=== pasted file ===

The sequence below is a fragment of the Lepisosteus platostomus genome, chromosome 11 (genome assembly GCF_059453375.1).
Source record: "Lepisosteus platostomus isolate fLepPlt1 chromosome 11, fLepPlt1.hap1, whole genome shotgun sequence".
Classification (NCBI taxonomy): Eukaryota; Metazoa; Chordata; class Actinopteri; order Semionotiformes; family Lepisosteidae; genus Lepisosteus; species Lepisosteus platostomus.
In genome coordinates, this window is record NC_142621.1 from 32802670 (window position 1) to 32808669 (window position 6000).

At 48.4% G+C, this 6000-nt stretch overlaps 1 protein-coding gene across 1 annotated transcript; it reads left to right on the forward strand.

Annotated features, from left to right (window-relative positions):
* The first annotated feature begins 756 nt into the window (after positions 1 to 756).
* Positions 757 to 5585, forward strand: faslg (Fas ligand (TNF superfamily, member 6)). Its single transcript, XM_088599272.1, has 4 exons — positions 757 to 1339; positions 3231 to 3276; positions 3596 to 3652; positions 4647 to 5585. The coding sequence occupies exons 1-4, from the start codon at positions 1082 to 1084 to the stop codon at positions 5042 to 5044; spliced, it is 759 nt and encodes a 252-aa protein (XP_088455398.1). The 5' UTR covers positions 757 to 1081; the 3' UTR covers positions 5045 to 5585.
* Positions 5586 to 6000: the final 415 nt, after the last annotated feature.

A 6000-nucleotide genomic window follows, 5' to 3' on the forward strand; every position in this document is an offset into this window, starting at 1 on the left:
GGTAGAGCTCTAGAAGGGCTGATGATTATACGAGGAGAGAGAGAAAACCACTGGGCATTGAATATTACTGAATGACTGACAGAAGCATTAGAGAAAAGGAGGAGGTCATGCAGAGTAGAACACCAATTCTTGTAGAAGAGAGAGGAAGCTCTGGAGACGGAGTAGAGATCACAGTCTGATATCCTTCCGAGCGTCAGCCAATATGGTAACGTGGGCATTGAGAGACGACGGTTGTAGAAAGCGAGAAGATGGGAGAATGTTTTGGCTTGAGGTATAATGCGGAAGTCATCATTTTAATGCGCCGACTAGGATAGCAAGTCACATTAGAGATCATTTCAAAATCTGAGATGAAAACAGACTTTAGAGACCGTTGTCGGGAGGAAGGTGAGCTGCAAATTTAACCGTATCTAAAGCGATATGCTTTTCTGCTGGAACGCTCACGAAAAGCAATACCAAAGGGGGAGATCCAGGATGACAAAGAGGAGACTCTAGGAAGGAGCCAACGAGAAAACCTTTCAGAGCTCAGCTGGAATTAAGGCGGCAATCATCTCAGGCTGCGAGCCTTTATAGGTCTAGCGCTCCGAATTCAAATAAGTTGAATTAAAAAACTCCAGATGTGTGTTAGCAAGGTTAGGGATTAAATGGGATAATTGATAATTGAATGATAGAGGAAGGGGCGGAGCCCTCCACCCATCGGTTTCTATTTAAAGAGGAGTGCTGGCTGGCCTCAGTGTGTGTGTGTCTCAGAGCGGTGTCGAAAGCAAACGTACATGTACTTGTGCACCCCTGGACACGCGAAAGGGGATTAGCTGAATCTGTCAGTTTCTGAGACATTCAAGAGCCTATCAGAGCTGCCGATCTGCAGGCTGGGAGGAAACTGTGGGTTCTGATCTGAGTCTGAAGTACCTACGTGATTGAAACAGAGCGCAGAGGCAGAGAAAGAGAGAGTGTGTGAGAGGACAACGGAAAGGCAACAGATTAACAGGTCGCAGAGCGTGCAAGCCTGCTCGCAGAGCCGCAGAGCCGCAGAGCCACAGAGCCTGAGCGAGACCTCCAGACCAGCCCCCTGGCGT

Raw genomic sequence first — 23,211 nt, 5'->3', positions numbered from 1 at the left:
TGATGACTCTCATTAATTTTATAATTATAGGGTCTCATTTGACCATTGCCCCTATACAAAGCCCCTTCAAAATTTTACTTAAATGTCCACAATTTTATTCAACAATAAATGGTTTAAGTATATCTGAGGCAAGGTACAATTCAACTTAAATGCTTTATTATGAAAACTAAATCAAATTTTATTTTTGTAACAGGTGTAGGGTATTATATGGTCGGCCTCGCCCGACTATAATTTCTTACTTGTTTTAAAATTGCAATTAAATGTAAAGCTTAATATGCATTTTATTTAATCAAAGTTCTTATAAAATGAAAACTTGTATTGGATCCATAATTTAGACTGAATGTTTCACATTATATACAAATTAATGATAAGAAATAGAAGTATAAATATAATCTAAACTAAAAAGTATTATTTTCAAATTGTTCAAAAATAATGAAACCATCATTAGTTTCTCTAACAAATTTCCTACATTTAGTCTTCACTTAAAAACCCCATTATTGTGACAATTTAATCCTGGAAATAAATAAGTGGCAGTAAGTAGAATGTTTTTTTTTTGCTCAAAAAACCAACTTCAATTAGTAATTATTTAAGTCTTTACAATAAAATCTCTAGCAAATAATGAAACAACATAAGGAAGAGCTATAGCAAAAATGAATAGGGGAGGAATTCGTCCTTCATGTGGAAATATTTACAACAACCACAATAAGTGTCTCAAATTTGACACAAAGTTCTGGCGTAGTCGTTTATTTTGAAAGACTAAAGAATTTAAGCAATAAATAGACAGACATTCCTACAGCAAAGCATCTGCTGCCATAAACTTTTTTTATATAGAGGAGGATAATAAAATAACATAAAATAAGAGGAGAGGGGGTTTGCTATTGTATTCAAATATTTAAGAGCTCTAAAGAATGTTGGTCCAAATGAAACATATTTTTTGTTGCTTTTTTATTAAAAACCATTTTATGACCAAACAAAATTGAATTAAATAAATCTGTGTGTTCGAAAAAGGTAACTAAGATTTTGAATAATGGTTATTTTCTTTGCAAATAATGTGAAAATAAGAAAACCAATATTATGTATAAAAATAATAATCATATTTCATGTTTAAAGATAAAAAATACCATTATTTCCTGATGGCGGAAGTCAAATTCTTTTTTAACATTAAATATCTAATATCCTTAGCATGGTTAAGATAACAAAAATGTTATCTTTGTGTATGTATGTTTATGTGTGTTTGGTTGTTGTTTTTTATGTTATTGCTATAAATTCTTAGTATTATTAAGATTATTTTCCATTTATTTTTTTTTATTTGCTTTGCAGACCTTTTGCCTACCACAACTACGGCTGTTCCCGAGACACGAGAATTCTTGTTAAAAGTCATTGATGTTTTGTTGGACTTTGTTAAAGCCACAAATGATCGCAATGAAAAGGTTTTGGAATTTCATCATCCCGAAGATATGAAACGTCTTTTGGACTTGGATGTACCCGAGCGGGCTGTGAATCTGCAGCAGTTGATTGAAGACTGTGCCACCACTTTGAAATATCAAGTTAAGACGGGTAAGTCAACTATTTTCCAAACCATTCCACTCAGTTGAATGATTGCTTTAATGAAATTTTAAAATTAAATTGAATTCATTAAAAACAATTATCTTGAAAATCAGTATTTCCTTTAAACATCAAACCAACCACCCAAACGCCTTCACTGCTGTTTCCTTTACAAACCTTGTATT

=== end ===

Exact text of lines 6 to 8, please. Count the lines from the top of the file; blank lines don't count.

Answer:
Annotated features, from left to right (window-relative positions):
* The first annotated feature begins 756 nt into the window (after positions 1 to 756).
* Positions 757 to 5585, forward strand: faslg (Fas ligand (TNF superfamily, member 6)). Its single transcript, XM_088599272.1, has 4 exons — positions 757 to 1339; positions 3231 to 3276; positions 3596 to 3652; positions 4647 to 5585. The coding sequence occupies exons 1-4, from the start codon at positions 1082 to 1084 to the stop codon at positions 5042 to 5044; spliced, it is 759 nt and encodes a 252-aa protein (XP_088455398.1). The 5' UTR covers positions 757 to 1081; the 3' UTR covers positions 5045 to 5585.